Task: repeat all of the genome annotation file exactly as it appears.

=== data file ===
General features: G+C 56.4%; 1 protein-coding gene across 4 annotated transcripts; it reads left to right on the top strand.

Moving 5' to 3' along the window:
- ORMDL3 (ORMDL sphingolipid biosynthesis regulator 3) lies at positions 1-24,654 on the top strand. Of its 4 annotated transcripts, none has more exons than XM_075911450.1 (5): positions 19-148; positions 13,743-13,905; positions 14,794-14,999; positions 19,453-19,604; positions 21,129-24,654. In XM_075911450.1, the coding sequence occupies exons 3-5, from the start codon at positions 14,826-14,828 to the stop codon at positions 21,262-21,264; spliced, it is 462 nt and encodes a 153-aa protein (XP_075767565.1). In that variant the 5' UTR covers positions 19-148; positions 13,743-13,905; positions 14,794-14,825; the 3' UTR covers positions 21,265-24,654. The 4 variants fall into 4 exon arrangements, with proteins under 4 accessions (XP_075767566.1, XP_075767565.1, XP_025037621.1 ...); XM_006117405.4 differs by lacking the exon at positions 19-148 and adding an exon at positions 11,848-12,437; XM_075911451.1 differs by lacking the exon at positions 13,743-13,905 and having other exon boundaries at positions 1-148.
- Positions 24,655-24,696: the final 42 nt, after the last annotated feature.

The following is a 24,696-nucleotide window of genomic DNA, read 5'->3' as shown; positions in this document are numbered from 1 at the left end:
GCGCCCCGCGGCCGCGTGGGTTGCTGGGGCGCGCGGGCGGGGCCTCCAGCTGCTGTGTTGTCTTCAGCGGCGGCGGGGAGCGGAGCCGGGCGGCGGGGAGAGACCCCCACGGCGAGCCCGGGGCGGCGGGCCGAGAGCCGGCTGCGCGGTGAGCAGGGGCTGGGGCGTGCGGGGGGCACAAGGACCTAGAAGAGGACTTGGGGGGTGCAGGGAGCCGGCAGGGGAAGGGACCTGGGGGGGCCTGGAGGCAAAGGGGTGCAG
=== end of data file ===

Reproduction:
General features: G+C 56.4%; 1 protein-coding gene across 4 annotated transcripts; it reads left to right on the top strand.

Moving 5' to 3' along the window:
- ORMDL3 (ORMDL sphingolipid biosynthesis regulator 3) lies at positions 1-24,654 on the top strand. Of its 4 annotated transcripts, none has more exons than XM_075911450.1 (5): positions 19-148; positions 13,743-13,905; positions 14,794-14,999; positions 19,453-19,604; positions 21,129-24,654. In XM_075911450.1, the coding sequence occupies exons 3-5, from the start codon at positions 14,826-14,828 to the stop codon at positions 21,262-21,264; spliced, it is 462 nt and encodes a 153-aa protein (XP_075767565.1). In that variant the 5' UTR covers positions 19-148; positions 13,743-13,905; positions 14,794-14,825; the 3' UTR covers positions 21,265-24,654. The 4 variants fall into 4 exon arrangements, with proteins under 4 accessions (XP_075767566.1, XP_075767565.1, XP_025037621.1 ...); XM_006117405.4 differs by lacking the exon at positions 19-148 and adding an exon at positions 11,848-12,437; XM_075911451.1 differs by lacking the exon at positions 13,743-13,905 and having other exon boundaries at positions 1-148.
- Positions 24,655-24,696: the final 42 nt, after the last annotated feature.

The following is a 24,696-nucleotide window of genomic DNA, read 5'->3' as shown; positions in this document are numbered from 1 at the left end:
GCGCCCCGCGGCCGCGTGGGTTGCTGGGGCGCGCGGGCGGGGCCTCCAGCTGCTGTGTTGTCTTCAGCGGCGGCGGGGAGCGGAGCCGGGCGGCGGGGAGAGACCCCCACGGCGAGCCCGGGGCGGCGGGCCGAGAGCCGGCTGCGCGGTGAGCAGGGGCTGGGGCGTGCGGGGGGCACAAGGACCTAGAAGAGGACTTGGGGGGTGCAGGGAGCCGGCAGGGGAAGGGACCTGGGGGGGCCTGGAGGCAAAGGGGTGCAG